Justice Gone by Nick Lombardi Jr.

I have received a free e-copy of the book Justice Gone by Nick Lombardi Jr to review.

Justice Gone by Nicholas Lombardi

Here is the book blurb.

When a homeless war veteran is beaten to death by the police, stormy protests ensue, engulfing a small New Jersey town. Soon after, three cops are gunned down. A multi-state manhunt is underway for a cop killer on the loose. And Dr. Tessa Thorpe, a veteran’s counselor, is caught up in the chase. Donald Darfield, an African-American Iraqi war vet, war-time buddy of the beaten man, and one of Tessa’s patients, is holed up in a mountain cabin. Tessa, acting on instinct, sets off to find him, but the swarm of law enforcement officers get there first, leading to Darfield’s dramatic capture. Now, the only people separating him from the lethal needle of state justice are Tessa and ageing blind lawyer, Nathaniel Bodine. Can they untangle the web tightening around Darfield in time, when the press and the justice system are baying for revenge? Justice Gone is the first in a series of psychological thrillers involving Dr Tessa Thorpe, wrapped in the divisive issues of modern American society including police brutality and disenfranchised returning war veterans. N Lombardi Jr. is the author of compelling and heartfelt novel The Plain of Jars.

This book is dedicated to Kelly Thomas who was beaten to death by police in California. This event inspired Nick to write this novel which is set in 2006/7.

The story starts in Bruntsfield, New Jersey where a bar-owner doesn’t like the fact that there is a homeless man outside. In order to get him moved on, he gets his bartender to call the police and falsely suggest he is trying to break into cars. The homeless guy is Jay Felson, a decorated veteran of the war with Iraq. Two cops arrive and start giving Jay a hard time. They call for back up and ultimately, there are 6 cops who beat Jay to death.

Previously Jay had been attending a veterans trauma clinic in Manhattan for post-traumatic stress disorder (PTSD) along with his best buddy Donald Darfield. Their counsellor there is Dr Tessa Thorpe, supported by Casey Hull. Tessa and team are utterly horrified when they see the pictures on TV. But then Tessa realises Donald has gone missing. And Tessa goes to see Jay’s father, Colonel Marshal Felson, to discuss how they will get justice for Jay.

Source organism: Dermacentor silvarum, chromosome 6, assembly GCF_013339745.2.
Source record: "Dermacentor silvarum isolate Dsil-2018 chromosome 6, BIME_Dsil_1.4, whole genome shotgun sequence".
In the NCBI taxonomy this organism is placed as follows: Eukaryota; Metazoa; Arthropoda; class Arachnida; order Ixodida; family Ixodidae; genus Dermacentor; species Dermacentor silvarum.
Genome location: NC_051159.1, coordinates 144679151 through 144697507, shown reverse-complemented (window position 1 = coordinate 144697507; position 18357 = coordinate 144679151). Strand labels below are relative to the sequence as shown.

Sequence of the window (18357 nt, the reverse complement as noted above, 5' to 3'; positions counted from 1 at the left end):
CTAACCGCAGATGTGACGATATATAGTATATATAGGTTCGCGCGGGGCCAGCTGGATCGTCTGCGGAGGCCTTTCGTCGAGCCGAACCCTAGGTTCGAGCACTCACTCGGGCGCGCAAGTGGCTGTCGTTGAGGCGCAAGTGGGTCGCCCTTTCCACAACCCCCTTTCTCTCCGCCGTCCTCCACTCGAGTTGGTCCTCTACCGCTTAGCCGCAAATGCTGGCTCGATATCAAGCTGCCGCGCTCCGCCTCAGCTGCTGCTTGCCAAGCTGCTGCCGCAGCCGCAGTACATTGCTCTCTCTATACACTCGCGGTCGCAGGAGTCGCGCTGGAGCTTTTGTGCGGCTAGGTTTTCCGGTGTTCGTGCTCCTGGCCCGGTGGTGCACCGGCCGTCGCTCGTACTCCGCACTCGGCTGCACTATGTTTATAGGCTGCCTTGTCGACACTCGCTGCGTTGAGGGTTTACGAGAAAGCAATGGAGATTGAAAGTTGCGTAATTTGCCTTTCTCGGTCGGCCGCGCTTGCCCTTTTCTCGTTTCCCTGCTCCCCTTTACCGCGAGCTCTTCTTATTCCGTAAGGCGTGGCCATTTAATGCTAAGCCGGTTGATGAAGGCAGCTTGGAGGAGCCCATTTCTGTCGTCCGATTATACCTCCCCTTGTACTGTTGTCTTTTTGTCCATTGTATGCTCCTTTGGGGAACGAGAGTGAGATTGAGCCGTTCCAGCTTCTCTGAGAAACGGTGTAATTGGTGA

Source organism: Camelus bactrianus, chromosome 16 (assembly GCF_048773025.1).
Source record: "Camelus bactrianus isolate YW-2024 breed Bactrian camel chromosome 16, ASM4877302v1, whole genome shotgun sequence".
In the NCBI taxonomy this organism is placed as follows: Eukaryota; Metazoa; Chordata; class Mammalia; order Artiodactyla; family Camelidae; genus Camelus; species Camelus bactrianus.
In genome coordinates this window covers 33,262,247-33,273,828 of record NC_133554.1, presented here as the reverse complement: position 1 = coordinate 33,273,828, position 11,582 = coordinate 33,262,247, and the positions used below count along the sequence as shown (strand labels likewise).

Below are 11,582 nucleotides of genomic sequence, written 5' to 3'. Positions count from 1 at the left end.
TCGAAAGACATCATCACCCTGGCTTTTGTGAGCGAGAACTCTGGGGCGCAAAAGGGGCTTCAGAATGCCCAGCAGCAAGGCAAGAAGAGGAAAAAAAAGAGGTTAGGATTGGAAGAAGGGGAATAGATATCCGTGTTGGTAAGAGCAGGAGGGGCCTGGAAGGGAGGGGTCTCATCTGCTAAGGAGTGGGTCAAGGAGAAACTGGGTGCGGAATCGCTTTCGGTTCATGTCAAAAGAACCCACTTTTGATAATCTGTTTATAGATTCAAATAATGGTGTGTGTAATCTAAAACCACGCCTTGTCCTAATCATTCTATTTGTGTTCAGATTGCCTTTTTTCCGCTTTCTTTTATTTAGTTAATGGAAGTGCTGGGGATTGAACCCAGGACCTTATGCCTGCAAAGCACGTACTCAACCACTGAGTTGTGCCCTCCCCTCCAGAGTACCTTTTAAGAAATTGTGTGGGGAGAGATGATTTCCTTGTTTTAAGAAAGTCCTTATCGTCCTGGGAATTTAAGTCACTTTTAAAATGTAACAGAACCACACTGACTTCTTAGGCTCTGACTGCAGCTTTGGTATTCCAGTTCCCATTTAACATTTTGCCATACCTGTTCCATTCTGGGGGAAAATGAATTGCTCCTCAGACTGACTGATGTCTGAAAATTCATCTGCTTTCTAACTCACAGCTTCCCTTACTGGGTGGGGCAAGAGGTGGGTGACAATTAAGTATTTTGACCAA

Meanwhile Bruntsfield council are holding an emergency meeting and decide the best course of action is grand jury, no indictment rather than a long drawn out trial, as they believe the public will get tired and dust will settle. I had to look up the word indictment, and discovered no indictment means no formal charge. But wrong decision, the public outcry continues to grow, especially after footage of a protest after Jay’s funeral and of the huge bloodstain surrounded by flowers. Ex-chief of police, John Garson comes to see Tessa.

Things get even worse after a video of the beating goes viral, so a public forum is scheduled for three days later. But before we reach that point, three of the cops are gunned down. Who has taken matters into their own hands? Prime suspects are the missing Donald Darfield and Jay’s father, Marshal Felson.

Darfield is tracked down and arrested. Is he innocent or guilty?

Justice Gone by Nick Lombardi Jr. is available on Amazon, currently priced at £12.99 in paperback and is also available in Kindle format. An interesting read with a twist at the end, although somewhat confusing.

About the author

Author Nick Lombardi Jr. has spent over half his life in Africa, Asia, and the Middle East, and he speaks five languages. An event in California in 2011 in which a homeless man was beaten to death lead Nick to write his newest novel, Justice Gone. Nick now lives in Phnom Penh, Cambodia.

Update – July 2020
See here for a Spotlight on this book following all the awards it has won, plus a giveaway.

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Disclosure.  This post is a review of an e-book I was sent for free.  All opinions are my own.

12 thoughts on “Justice Gone by Nick Lombardi Jr.

  1. sarahmo3w

    This sounds really good, although I do sometimes struggle with books about the American justice system (or American politics), which seems quite different from ours.



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